Open Mic/Micrófono Abierto: Nuevas Literaturas Puerto/Neorriqueñas/New Puerto/Nuyor Rican Literatures
Shaggy Flores, Mariposa, Abraham Rodriguez, Edwin Torres, Caridad De la Luz, Ernesto Quiñónez, Willie Perdomo, Sandra García Rivera, Ray Ramirez and Flaco Navaja are some of the more than 40 writers featured in the second issue of Hostos Review/Revista Hostosiana, devoted entirely to new and young Puerto Rican writers writing in Spanish or English.
Entitled, “Open Mic/Micrófono Abierto: Nuevas Literaturas Puerto/Neorriqueñas/New Puerto/Nuyor Rican Literatures”, and guess-edited by the Puerto Rican critic Juan Flores and the Puerto Rican writer Mayra Santos-Febres, professors at Hunter College (CUNY) and at the University of Puerto Rico, respectively, this 300-page issue is published by the Latin American Writers Institute, a division of the Office of Academic Affairs at Hostos Community College of CUNY.
In this issue the following writers are featured: Gallego, María Luisa Arroyo, Julio César Pol, Pablo Samuel Torres, Ed Morales, Urayoán Noel, Nicole Cecilia Delgado, Guillermo Rebollo-Gil, Mayda Colón, Stanley Rosario, Raquel Z. Rivera, Juan Carlos López-Pérez, Tony Medina, Moisés Agosto-Rosario, Frank Varela, Ángel L. Matos González, Emanuel Xavier, Irizelma Robles Álvarez, Johanna Bermúdez Ruíz, Ángel Lozada, Nydia Rojas, Chiara Merino Pérez-Carvajal, Johnny Irizarry, David Caleb Acevedo, Naomi Ayala, Alexandra Pagán, Anthony Morales, Hugo J. Ríos Cordero, John Rodriguez, Kattia Chico, Bonafide Rojas, Luis Díaz, Magda Martinez, Ángel Pont Navarro, Hector Luis Rivera , Jorge David Capiello-Ortiz y Aya de Leon.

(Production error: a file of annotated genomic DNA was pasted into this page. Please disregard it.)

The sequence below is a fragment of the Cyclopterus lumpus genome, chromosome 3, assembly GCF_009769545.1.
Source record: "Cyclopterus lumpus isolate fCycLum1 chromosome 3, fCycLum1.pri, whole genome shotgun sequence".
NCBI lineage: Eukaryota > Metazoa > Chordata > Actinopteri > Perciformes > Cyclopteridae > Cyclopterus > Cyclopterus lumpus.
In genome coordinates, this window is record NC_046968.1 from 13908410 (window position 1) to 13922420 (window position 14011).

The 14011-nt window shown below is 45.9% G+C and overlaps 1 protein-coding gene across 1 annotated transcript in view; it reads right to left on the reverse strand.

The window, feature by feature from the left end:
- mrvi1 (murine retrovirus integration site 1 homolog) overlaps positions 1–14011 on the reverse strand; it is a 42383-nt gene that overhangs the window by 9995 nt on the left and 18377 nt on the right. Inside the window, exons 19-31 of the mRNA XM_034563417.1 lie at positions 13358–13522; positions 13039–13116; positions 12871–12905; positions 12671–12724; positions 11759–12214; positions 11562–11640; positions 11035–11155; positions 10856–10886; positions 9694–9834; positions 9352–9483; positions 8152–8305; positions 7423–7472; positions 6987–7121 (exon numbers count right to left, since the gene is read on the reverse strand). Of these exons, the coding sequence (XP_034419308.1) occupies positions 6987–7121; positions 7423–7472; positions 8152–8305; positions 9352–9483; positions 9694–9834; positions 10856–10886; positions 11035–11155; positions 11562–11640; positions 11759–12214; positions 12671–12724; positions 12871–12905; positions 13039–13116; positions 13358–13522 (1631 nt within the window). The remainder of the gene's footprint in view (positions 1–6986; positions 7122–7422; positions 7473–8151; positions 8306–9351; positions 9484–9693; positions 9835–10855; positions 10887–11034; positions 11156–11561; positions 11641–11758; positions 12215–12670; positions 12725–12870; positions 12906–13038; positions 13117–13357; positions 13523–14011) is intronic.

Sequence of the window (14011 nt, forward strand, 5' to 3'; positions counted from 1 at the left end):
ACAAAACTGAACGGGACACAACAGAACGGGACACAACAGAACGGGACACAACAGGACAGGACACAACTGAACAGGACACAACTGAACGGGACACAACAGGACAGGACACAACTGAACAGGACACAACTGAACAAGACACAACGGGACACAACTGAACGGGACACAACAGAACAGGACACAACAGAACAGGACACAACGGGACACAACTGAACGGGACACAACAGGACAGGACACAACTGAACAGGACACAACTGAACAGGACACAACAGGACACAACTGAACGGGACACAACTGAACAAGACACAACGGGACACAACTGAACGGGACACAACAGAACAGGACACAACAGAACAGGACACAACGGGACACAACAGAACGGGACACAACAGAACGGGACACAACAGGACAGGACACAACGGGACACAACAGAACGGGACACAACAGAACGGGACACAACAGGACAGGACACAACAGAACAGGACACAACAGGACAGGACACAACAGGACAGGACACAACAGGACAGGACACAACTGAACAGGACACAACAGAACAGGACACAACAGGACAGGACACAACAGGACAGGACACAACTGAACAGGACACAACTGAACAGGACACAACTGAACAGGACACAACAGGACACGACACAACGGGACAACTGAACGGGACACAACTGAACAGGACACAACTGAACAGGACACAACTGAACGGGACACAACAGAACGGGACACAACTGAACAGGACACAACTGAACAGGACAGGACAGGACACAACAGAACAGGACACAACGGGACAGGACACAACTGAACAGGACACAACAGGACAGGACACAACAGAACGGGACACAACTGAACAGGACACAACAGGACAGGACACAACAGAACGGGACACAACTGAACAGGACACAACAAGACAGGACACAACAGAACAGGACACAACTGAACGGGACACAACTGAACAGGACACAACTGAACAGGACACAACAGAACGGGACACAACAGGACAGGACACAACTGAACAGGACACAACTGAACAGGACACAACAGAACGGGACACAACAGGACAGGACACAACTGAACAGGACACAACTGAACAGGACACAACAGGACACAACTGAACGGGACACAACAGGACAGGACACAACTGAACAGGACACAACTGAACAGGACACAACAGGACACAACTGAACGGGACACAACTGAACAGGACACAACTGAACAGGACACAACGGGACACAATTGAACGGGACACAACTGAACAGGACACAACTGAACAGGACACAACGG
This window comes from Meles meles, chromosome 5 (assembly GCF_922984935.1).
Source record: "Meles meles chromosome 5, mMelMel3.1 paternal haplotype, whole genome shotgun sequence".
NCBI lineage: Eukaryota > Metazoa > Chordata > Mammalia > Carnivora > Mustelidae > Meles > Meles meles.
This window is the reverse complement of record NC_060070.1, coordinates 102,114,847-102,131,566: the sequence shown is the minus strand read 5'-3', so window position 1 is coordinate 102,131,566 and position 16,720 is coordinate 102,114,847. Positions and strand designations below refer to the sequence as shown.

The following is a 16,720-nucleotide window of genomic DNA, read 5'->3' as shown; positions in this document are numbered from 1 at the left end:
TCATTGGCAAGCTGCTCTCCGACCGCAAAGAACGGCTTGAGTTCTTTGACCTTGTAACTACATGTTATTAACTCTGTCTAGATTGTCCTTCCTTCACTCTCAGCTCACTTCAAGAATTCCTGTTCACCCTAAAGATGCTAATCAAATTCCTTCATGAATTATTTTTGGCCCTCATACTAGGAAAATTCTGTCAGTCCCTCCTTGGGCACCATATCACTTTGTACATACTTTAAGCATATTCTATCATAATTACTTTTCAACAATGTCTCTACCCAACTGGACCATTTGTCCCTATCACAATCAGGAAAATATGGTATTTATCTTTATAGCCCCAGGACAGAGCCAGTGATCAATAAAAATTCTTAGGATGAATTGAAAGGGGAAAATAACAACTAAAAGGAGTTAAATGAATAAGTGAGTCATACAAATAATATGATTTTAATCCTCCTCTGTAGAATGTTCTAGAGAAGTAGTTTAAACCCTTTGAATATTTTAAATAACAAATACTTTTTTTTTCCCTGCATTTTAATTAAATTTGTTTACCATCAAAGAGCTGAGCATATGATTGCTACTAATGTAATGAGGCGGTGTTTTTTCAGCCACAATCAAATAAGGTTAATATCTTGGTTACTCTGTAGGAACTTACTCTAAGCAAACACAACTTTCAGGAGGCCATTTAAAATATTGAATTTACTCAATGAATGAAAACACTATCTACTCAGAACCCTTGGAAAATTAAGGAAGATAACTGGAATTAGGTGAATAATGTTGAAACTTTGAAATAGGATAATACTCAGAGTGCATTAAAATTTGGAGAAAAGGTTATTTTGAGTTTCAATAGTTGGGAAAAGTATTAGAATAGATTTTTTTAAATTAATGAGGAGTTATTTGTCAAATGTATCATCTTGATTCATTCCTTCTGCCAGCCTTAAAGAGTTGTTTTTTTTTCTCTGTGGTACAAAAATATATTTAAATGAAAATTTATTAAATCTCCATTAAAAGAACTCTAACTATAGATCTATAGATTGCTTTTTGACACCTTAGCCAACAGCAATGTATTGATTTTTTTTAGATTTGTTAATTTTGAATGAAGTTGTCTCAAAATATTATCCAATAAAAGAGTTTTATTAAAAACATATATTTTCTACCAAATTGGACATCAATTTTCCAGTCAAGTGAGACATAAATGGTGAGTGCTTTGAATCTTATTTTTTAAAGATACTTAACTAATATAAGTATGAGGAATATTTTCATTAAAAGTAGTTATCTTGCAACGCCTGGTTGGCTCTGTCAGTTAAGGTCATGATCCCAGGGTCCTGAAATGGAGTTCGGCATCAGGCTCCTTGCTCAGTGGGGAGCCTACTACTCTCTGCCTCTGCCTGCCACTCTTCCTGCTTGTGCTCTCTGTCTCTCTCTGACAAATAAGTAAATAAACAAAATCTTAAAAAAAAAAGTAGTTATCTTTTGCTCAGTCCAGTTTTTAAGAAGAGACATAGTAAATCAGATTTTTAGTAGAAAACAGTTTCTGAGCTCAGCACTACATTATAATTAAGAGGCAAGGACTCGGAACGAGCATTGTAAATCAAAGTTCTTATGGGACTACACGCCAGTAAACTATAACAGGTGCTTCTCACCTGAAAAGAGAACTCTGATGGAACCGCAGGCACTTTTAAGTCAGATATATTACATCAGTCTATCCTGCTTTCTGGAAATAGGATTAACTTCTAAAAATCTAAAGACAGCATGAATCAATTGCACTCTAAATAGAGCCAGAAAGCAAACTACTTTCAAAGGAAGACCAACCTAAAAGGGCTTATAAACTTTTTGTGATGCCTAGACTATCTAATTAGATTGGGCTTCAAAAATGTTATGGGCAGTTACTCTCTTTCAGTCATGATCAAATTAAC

For this issue, the editors have highlighted “a new crop of writers, first emerging around 1990, who approach the idea and practice of ‘Puerto Rican literature’ from new angles and with new meanings. Some new texts written from this perspective set out to pronounce important changes within the literary field of what had been referred to as ‘Puerto Rican/Nuyorican literature’ for more than two decades.
One first and immediate innovation is that these writers place in doubt, openly and without reservations, the very distinction between the two creative locations. Without ignoring the obvious differences between the two settings, for the youngest Puerto Rican writers there exists but one ‘Nuyor- Puerto Rican literature,’ whether in English or Spanish, from more varied points of geographical origin than Puerto Rico or New York.
The themes of this writing are also much more varied than those centering on national identity, which is now no longer viewed as a monolithic and internally coherent block attached to a given language or geographical space or ethno-racial traits; rather, that complex and engaging matter of ‘being Puerto Rican’ is now associated with a highly porous territory riddled with contradictions and diverse, clashing social and personal experiences.
Hostos Review/Revista Hostosiana mission is to build bridges between Latino artists and intellectuals in the United States with their counterparts in Latin America and other parts of the world.